What are the emotional effects of cancer?
Last week we talked about the first main way that cancer affects your mental health: the treatment you’re on, as well as your pain levels, can cause your hormones to fluctuate and make you feel more down than usual.
But there’s good news – your hormones will even out again when the treatment stops and your pain decreases. Knowing this can help you to persevere and stay hopeful through the down times.
Today we’re going to cover the second main way that cancer affects your mental health…
2. The emotional effects of cancer and lack of control💡
The emotional effects of cancer are deep and broad. There are two obvious and immediate massive pieces that you are forced to process, without having any time to reflect or ‘get ready’ for:
🔹 The legitimate existential crisis of, “will I die?” and “how long do I have?” and “what about all the things I have yet to do!” and “I’m not ready!”…
🔹 The powerlessness and loss of control over your time and your body.
So the first choice most cancer patients have to make – and the biggest choice – is, “am I going to try to fight this cancer or not?”
Once you decide to fight it, the choices you make and the empowerment you feel become less about what you want and more about what you must do, accept, and endure in order to make it through (or to at least give yourself the best chance to survive for as long as you can).
Of course, the ultimate goal for any patient is to get through cancer as fast as possible with as little pain and discomfort as possible.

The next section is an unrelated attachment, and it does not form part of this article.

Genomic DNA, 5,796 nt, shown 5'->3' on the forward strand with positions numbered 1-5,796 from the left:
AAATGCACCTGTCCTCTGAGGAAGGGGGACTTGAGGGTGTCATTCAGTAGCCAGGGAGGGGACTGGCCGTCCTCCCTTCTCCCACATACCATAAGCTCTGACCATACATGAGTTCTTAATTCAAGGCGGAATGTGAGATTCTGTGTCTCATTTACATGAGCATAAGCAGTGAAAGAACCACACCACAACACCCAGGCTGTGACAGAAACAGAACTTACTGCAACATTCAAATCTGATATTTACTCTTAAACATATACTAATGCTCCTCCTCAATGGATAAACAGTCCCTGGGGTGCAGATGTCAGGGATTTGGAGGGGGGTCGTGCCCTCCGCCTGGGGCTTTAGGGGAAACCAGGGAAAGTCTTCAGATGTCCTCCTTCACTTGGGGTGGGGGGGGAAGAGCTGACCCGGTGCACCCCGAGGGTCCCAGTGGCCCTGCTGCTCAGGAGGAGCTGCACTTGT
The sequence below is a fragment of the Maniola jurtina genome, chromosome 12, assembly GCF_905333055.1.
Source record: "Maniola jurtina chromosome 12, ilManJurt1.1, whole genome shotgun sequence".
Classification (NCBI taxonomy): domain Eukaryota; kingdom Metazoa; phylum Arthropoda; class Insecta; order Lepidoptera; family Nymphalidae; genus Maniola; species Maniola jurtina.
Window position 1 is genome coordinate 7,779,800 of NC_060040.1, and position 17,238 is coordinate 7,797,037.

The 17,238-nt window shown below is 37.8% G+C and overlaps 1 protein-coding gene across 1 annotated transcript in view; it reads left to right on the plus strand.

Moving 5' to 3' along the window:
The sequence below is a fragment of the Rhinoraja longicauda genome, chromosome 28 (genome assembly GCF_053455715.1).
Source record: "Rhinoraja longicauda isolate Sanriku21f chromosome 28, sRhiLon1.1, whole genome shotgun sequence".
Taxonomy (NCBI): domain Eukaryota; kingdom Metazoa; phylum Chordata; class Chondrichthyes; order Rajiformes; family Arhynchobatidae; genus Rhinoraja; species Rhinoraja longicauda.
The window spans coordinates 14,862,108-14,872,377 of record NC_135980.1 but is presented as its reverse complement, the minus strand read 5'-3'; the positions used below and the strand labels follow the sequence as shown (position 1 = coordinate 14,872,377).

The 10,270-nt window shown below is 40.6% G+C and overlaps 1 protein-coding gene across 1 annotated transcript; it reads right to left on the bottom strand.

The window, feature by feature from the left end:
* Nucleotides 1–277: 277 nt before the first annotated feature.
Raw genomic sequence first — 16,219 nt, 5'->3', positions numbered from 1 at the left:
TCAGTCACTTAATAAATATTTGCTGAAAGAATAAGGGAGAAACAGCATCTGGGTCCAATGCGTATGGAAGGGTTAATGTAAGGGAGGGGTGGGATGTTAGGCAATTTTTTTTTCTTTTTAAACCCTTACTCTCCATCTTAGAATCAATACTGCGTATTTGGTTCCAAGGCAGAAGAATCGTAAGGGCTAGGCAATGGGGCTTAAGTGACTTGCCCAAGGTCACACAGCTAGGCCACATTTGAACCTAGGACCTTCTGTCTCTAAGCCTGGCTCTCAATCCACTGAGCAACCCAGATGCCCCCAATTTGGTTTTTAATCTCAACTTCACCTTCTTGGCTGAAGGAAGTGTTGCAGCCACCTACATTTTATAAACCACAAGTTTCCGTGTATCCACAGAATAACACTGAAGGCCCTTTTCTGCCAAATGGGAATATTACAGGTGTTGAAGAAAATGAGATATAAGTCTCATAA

That’s why our team at CTOAM focusses on giving you the greatest length of life with the minimum amount of side-effects.
Hope is here…
And there is incredibly hopeful news on this front:
With the latest innovations in cancer diagnosis and treatments, more and more patients are able to avoid chemo and radiation completely!
By engaging in targeted therapy regimes that provide significant life extension and greatly reduced side-effects (compared to chemo and radiation).
As medical science continues to improve, we do see cancer becoming a highly curable illness – and, in a worst case scenario, a chronic but manageable condition.
For many types of cancers, this is already the case.
So there is good reason for you to feel hopeful…
3 ways to improve treatment success
The 3 most important things you must do to make that hope a reality are: a) ensure you get comprehensive genetic testing b) have the results properly analyzed by an expert and c) explore the right therapies for your unique set of mutations.
Then you will have more fact-based hope, more peace-of-mind, and fewer side-effects.
And that, in itself, will help with your mental and emotional health.
Still, you won’t have complete control over many aspects – like, when you have to attend appointments or how the treatments affect you. And you will still have to make peace with the frustration and the imposition of this disease.
Remember what you can control
If you can remind yourself that you are doing your best and that (even though it might feel this way) cancer is not personal but just one of those crappy situations that life sometimes throws our way…
You will be able to focus on the things you can change. Like how you practice self-care, the relationships you invest time in, and how you speak up for yourself.
Time is short for all of us, but nothing brings that into sharper focus than a cancer diagnosis.
Having realistic expectations of how treatments and pain will affect your mood, energy, and clarity of thought; and ensuring you are truly getting the best possible treatment for the genetic mutations driving your cancer is about the very best you can do.
I hope you found this helpful. Let us know if you have any questions or thoughts…
Take good care and reach out anytime.on April 21, 2021
Tags: Advocacy, Caregivers, Knowledge is Power, Mental Health, Self-care
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